The Real News’ Union Signs First Contract
by TRNN Union Reps
The Real News Network has a contract now, y’all!
We’ve been working on this for 18 months. It’s taken many hours of our lives. We laughed, we cried, etc. We couldn’t be more proud.
This is a very exciting time to work in journalism, but it’s also a scary one. Thousands of workers have been laid off from media companies like Buzzfeed, Vice Media, and Gannett since the beginning of 2019.
Just a few days ago, the Democratic Party-aligned Center for American Progress shut down their independent news site ThinkProgress and laid off the entire unionized newsroom. Then on Monday, Center for American Progress’ Action Fund announced the relaunch of the news site.
“Moving forward, we’ll be transitioning ThinkProgress back to its roots as a site that offers analysis on policy, politics, and the news,” he wrote. “We’re still figuring this out—so bear with us, but you will be able to count on the new ThinkProgress to offer a proudly progressive perspective on the most important policy and political debates in the country.” In other words, they still wanted to have a news outlet—just not a unionized one.
But the ThinkProgress union objected. They released a statement saying they were looking into “legal options with our representatives at the Writers Guild of America East.”
So ThinkProgress agreed to archive the site instead. “It is clear that many former ThinkProgress staff feel that the site should simply be archived with no further posting, and we will honor that request,” the Center for American Progress said in a statement. Staff still got laid off, but they were able to secure 12 weeks severance pay and health insurance through the end of 2019.
Thank you all so much for the outpouring of support. Please see below for our statement on CAP's decision to lay off our entire unionized newsroom. pic.twitter.com/cVFKbnvegJ
— ThinkProgress Union (@TP_Union) September 10, 2019
Closer to home, on Monday, the Baltimore Sun’s staff union launched a week-long byline strike. The protest came in response to an austere proposal from their parent company Tribune Publishing which the union says included directives to outsource more work and eliminate several jobs, eliminate seniority, remove advertising staff from the union, eliminate contractual salary steps for some positions—among other things.
— Baltimore Sun Guild ☀️ (@baltsunguild) September 2, 2019
“The Baltimore Sun has been our watchdog, ready to call out injustice and corruption in the city we love,” Guild representatives said in a statement. “So we are giving management a taste of what the newspaper might be like if all of the reporters and photographers who deliver the news were no longer around.” (It’s not just local news media either: Workers at the Baltimore Symphony Orchestra just overwhelmingly voted to reject a contract offer—one they said would have meant taking steep pay cuts—and continue a work stoppage.)
Fighting for these contracts isn’t easy. Last week, workers at the Arizona Republic went public with their intent to start a union. Republic journalist Rebekah L. Sanders described being “interrogated” and having her phone taken by an HR rep.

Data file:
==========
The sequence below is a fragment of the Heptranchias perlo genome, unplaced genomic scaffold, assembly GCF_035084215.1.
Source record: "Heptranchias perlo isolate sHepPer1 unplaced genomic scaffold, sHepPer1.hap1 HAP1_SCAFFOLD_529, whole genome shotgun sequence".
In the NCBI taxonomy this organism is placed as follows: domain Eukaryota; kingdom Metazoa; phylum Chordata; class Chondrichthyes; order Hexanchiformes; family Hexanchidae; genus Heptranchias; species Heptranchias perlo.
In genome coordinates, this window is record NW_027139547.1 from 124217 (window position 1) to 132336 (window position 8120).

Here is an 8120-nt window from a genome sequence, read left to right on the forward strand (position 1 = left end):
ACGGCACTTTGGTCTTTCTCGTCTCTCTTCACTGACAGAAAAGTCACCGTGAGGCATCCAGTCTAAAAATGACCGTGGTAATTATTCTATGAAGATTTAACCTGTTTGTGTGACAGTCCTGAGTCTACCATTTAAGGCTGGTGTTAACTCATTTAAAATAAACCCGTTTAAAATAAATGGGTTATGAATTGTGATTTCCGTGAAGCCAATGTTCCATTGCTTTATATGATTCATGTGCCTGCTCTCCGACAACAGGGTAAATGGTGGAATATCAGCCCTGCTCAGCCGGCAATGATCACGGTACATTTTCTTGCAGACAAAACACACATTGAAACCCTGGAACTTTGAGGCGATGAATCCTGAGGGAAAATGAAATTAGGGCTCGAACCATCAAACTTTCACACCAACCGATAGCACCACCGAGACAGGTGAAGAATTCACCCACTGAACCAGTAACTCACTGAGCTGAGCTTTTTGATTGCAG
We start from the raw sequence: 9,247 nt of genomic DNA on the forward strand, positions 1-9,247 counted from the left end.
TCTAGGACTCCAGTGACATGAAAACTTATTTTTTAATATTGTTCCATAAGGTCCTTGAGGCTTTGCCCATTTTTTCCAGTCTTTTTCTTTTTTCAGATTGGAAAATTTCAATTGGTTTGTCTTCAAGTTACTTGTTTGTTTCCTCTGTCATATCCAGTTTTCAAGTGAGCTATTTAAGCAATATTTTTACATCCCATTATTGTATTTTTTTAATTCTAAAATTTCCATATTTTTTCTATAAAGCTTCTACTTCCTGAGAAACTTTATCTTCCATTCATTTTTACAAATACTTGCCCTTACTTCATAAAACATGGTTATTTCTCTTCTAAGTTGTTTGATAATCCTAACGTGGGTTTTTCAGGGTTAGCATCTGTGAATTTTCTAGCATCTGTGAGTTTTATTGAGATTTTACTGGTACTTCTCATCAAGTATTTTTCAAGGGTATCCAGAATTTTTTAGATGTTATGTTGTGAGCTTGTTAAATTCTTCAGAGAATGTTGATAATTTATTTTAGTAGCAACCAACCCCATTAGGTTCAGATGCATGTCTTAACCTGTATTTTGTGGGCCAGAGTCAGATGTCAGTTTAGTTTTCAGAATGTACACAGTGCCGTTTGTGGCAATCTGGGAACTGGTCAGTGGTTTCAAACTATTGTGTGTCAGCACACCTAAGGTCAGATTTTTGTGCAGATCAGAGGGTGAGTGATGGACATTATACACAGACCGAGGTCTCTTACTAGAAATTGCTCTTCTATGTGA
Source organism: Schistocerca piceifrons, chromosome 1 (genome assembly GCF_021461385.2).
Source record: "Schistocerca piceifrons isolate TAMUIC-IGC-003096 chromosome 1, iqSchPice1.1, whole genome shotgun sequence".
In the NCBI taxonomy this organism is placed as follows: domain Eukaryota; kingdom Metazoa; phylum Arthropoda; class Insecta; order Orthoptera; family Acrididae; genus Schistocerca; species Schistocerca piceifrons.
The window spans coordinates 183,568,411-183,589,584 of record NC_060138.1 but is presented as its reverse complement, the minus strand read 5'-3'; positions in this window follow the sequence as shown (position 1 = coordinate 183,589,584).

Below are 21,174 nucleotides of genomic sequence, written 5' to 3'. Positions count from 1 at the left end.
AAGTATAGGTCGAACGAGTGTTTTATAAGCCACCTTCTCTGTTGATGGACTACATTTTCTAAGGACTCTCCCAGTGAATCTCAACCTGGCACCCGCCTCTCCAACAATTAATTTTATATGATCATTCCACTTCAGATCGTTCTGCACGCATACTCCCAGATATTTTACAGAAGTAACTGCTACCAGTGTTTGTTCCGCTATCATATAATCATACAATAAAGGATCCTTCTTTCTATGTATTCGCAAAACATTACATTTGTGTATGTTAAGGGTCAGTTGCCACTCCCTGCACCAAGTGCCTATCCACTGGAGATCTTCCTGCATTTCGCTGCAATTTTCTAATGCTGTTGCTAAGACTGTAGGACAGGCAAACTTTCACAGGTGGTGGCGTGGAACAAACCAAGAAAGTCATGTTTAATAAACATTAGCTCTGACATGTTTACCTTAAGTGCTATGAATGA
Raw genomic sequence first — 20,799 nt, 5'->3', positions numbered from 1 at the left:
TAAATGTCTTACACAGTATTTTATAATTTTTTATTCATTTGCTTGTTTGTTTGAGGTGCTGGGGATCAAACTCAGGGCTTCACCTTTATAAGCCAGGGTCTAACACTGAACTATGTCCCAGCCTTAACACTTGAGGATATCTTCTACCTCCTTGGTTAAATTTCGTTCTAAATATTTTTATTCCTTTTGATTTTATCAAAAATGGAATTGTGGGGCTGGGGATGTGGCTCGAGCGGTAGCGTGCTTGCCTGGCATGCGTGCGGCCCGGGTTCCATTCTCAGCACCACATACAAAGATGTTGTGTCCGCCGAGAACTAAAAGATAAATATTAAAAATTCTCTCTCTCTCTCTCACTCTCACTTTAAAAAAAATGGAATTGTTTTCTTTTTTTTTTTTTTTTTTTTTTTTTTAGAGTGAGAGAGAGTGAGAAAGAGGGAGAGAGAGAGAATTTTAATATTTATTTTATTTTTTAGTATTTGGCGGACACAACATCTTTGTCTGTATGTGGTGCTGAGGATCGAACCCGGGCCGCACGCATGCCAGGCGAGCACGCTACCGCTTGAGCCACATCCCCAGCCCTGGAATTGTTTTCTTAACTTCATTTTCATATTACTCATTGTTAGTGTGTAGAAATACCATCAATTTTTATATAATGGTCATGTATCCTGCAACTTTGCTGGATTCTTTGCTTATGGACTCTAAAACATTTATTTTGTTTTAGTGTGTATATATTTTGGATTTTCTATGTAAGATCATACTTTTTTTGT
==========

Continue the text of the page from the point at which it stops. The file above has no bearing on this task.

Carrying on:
“When a company is willing to interrogate employees for exercising their legal rights, when a company is willing to take away the tools employees use to do their jobs, when a company is willing to do anything to intimidate its own employees, it means executives are scared of the power their employees possess and the better working conditions the company will have to provide when colleagues unite and work together,” she said.
My full statement on my employer seizing my work phone.
The Arizona Republic Guild will remain united. pic.twitter.com/H2pHml1s5M
— Rebekah L. Sanders 🌵 (@RebekahLSanders) September 4, 2019
The Los Angeles Times’ workers and management have been locked in a long, high-profile struggle. They’re on their 15th month at the bargaining table. Workers say a key priority for them is equity: Last spring, the guild catalogued the disparity in pay that women and people of color face in their newsroom.
— Matt Pearce 🦅 (@mattdpearce) September 3, 2019
Two years ago, Vox Media workers unionized. At the time, their reporter German Lopez came out staunchly against the campaign. “Vox Media is a generous company (unusually so for digital media), and some people want to take advantage of that,” he tweeted.
In another (since-deleted) tweet, he said, “I know writers who want a union as protection for laziness, which will make a lot of things worse (including for writers).”
But he’s since changed his mind. “I had done a complete 180 on unions,” he wrote last month. “I was wrong. We need more unions everywhere.” His research showed him that unions play an important role in creating equity and balance in the workplace and in society at large.
We agree. We didn’t form a union because we hate our work. We love our work, and feel lucky to get to produce independent journalism.
A huge thank you to our supporters and our viewers. Bargaining this contract hasn’t been easy, but as a newsroom, we’re better for having done it.